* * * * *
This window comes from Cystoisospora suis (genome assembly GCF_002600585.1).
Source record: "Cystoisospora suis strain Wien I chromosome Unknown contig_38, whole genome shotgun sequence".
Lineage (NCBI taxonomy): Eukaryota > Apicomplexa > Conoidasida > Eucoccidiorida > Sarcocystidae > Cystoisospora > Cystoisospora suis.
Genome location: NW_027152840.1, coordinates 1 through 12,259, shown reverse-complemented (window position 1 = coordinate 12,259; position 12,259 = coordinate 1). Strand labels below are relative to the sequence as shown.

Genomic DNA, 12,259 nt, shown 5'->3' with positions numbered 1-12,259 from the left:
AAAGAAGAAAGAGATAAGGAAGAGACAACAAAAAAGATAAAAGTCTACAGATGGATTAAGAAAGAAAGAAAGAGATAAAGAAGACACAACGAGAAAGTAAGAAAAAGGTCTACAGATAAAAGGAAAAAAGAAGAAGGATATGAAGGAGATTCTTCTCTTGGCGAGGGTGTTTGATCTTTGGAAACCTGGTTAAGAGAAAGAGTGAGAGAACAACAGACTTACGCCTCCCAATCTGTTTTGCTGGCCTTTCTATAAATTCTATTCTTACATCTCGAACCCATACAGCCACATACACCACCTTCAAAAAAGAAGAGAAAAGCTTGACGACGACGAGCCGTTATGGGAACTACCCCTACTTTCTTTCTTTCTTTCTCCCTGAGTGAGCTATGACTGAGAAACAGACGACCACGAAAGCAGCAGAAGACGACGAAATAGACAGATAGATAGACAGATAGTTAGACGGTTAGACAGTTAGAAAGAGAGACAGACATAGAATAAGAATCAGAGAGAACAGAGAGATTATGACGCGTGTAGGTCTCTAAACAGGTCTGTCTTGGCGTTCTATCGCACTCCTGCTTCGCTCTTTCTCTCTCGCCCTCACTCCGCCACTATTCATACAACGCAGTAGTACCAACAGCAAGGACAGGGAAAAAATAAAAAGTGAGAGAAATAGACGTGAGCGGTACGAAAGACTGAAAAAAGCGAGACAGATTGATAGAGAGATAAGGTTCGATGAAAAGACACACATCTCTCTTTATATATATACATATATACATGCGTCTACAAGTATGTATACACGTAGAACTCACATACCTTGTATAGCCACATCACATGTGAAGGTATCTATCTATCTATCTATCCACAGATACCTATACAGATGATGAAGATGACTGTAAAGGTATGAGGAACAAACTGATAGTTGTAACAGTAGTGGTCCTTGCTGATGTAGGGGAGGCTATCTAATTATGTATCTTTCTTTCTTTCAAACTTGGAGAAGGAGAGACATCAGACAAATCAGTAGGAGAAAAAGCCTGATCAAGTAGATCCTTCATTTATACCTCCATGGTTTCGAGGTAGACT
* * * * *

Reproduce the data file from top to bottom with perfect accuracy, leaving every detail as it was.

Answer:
This window comes from Cystoisospora suis (genome assembly GCF_002600585.1).
Source record: "Cystoisospora suis strain Wien I chromosome Unknown contig_38, whole genome shotgun sequence".
Lineage (NCBI taxonomy): Eukaryota > Apicomplexa > Conoidasida > Eucoccidiorida > Sarcocystidae > Cystoisospora > Cystoisospora suis.
Genome location: NW_027152840.1, coordinates 1 through 12,259, shown reverse-complemented (window position 1 = coordinate 12,259; position 12,259 = coordinate 1). Strand labels below are relative to the sequence as shown.

Genomic DNA, 12,259 nt, shown 5'->3' with positions numbered 1-12,259 from the left:
AAAGAAGAAAGAGATAAGGAAGAGACAACAAAAAAGATAAAAGTCTACAGATGGATTAAGAAAGAAAGAAAGAGATAAAGAAGACACAACGAGAAAGTAAGAAAAAGGTCTACAGATAAAAGGAAAAAAGAAGAAGGATATGAAGGAGATTCTTCTCTTGGCGAGGGTGTTTGATCTTTGGAAACCTGGTTAAGAGAAAGAGTGAGAGAACAACAGACTTACGCCTCCCAATCTGTTTTGCTGGCCTTTCTATAAATTCTATTCTTACATCTCGAACCCATACAGCCACATACACCACCTTCAAAAAAGAAGAGAAAAGCTTGACGACGACGAGCCGTTATGGGAACTACCCCTACTTTCTTTCTTTCTTTCTCCCTGAGTGAGCTATGACTGAGAAACAGACGACCACGAAAGCAGCAGAAGACGACGAAATAGACAGATAGATAGACAGATAGTTAGACGGTTAGACAGTTAGAAAGAGAGACAGACATAGAATAAGAATCAGAGAGAACAGAGAGATTATGACGCGTGTAGGTCTCTAAACAGGTCTGTCTTGGCGTTCTATCGCACTCCTGCTTCGCTCTTTCTCTCTCGCCCTCACTCCGCCACTATTCATACAACGCAGTAGTACCAACAGCAAGGACAGGGAAAAAATAAAAAGTGAGAGAAATAGACGTGAGCGGTACGAAAGACTGAAAAAAGCGAGACAGATTGATAGAGAGATAAGGTTCGATGAAAAGACACACATCTCTCTTTATATATATACATATATACATGCGTCTACAAGTATGTATACACGTAGAACTCACATACCTTGTATAGCCACATCACATGTGAAGGTATCTATCTATCTATCTATCCACAGATACCTATACAGATGATGAAGATGACTGTAAAGGTATGAGGAACAAACTGATAGTTGTAACAGTAGTGGTCCTTGCTGATGTAGGGGAGGCTATCTAATTATGTATCTTTCTTTCTTTCAAACTTGGAGAAGGAGAGACATCAGACAAATCAGTAGGAGAAAAAGCCTGATCAAGTAGATCCTTCATTTATACCTCCATGGTTTCGAGGTAGACT